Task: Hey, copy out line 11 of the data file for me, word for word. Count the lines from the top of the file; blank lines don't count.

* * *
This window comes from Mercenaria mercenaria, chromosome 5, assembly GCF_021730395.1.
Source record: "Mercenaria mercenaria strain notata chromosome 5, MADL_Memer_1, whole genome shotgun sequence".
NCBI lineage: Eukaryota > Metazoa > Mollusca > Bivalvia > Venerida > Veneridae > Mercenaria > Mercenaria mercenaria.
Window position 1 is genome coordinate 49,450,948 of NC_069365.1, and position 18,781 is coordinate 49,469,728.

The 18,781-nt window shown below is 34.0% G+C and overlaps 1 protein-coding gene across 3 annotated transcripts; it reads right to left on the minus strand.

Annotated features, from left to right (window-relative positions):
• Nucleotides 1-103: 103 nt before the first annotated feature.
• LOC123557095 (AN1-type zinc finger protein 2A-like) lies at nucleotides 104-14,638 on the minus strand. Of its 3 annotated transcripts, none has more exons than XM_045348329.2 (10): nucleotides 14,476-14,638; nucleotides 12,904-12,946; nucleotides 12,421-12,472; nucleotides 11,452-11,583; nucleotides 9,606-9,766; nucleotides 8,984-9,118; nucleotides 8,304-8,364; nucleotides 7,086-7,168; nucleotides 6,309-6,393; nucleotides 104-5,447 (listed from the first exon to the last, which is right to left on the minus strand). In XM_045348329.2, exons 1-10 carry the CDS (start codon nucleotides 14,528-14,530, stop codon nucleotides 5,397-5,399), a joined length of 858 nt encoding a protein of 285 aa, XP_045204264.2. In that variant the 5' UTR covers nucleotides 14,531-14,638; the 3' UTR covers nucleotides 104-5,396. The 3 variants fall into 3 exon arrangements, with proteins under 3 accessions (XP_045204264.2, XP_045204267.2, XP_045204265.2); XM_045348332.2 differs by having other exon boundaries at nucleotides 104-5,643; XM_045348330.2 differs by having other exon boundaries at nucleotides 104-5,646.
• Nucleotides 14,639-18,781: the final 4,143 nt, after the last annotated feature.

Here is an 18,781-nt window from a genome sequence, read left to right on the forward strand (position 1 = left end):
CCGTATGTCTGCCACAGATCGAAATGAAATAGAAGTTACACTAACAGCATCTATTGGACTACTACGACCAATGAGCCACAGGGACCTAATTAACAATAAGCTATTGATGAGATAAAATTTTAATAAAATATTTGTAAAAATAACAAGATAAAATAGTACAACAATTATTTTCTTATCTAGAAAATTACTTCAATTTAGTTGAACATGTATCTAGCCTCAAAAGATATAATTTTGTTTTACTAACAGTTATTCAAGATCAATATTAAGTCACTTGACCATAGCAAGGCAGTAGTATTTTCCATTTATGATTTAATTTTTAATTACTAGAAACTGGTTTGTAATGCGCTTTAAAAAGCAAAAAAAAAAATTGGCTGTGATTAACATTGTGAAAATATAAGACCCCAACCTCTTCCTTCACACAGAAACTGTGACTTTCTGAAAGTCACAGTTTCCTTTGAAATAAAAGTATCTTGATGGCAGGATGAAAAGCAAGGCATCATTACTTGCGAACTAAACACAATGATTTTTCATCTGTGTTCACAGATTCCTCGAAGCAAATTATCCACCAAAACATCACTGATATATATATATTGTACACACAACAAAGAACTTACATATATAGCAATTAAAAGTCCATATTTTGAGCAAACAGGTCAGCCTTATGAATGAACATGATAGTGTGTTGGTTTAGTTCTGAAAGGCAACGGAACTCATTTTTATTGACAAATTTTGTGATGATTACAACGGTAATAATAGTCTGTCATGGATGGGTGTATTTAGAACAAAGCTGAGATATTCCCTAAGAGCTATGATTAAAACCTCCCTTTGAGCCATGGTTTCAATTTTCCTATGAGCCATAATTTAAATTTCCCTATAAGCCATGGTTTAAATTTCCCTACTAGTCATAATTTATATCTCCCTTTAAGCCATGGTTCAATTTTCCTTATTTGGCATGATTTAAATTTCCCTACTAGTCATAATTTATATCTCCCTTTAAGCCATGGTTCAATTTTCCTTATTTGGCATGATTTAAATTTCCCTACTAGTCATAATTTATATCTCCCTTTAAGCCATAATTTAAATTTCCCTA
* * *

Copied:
CCGTATGTCTGCCACAGATCGAAATGAAATAGAAGTTACACTAACAGCATCTATTGGACTACTACGACCAATGAGCCACAGGGACCTAATTAACAATAAGCTATTGATGAGATAAAATTTTAATAAAATATTTGTAAAAATAACAAGATAAAATAGTACAACAATTATTTTCTTATCTAGAAAATTACTTCAATTTAGTTGAACATGTATCTAGCCTCAAAAGATATAATTTTGTTTTACTAACAGTTATTCAAGATCAATATTAAGTCACTTGACCATAGCAAGGCAGTAGTATTTTCCATTTATGATTTAATTTTTAATTACTAGAAACTGGTTTGTAATGCGCTTTAAAAAGCAAAAAAAAAAATTGGCTGTGATTAACATTGTGAAAATATAAGACCCCAACCTCTTCCTTCACACAGAAACTGTGACTTTCTGAAAGTCACAGTTTCCTTTGAAATAAAAGTATCTTGATGGCAGGATGAAAAGCAAGGCATCATTACTTGCGAACTAAACACAATGATTTTTCATCTGTGTTCACAGATTCCTCGAAGCAAATTATCCACCAAAACATCACTGATATATATATATTGTACACACAACAAAGAACTTACATATATAGCAATTAAAAGTCCATATTTTGAGCAAACAGGTCAGCCTTATGAATGAACATGATAGTGTGTTGGTTTAGTTCTGAAAGGCAACGGAACTCATTTTTATTGACAAATTTTGTGATGATTACAACGGTAATAATAGTCTGTCATGGATGGGTGTATTTAGAACAAAGCTGAGATATTCCCTAAGAGCTATGATTAAAACCTCCCTTTGAGCCATGGTTTCAATTTTCCTATGAGCCATAATTTAAATTTCCCTATAAGCCATGGTTTAAATTTCCCTACTAGTCATAATTTATATCTCCCTTTAAGCCATGGTTCAATTTTCCTTATTTGGCATGATTTAAATTTCCCTACTAGTCATAATTTATATCTCCCTTTAAGCCATGGTTCAATTTTCCTTATTTGGCATGATTTAAATTTCCCTACTAGTCATAATTTATATCTCCCTTTAAGCCATAATTTAAATTTCCCTA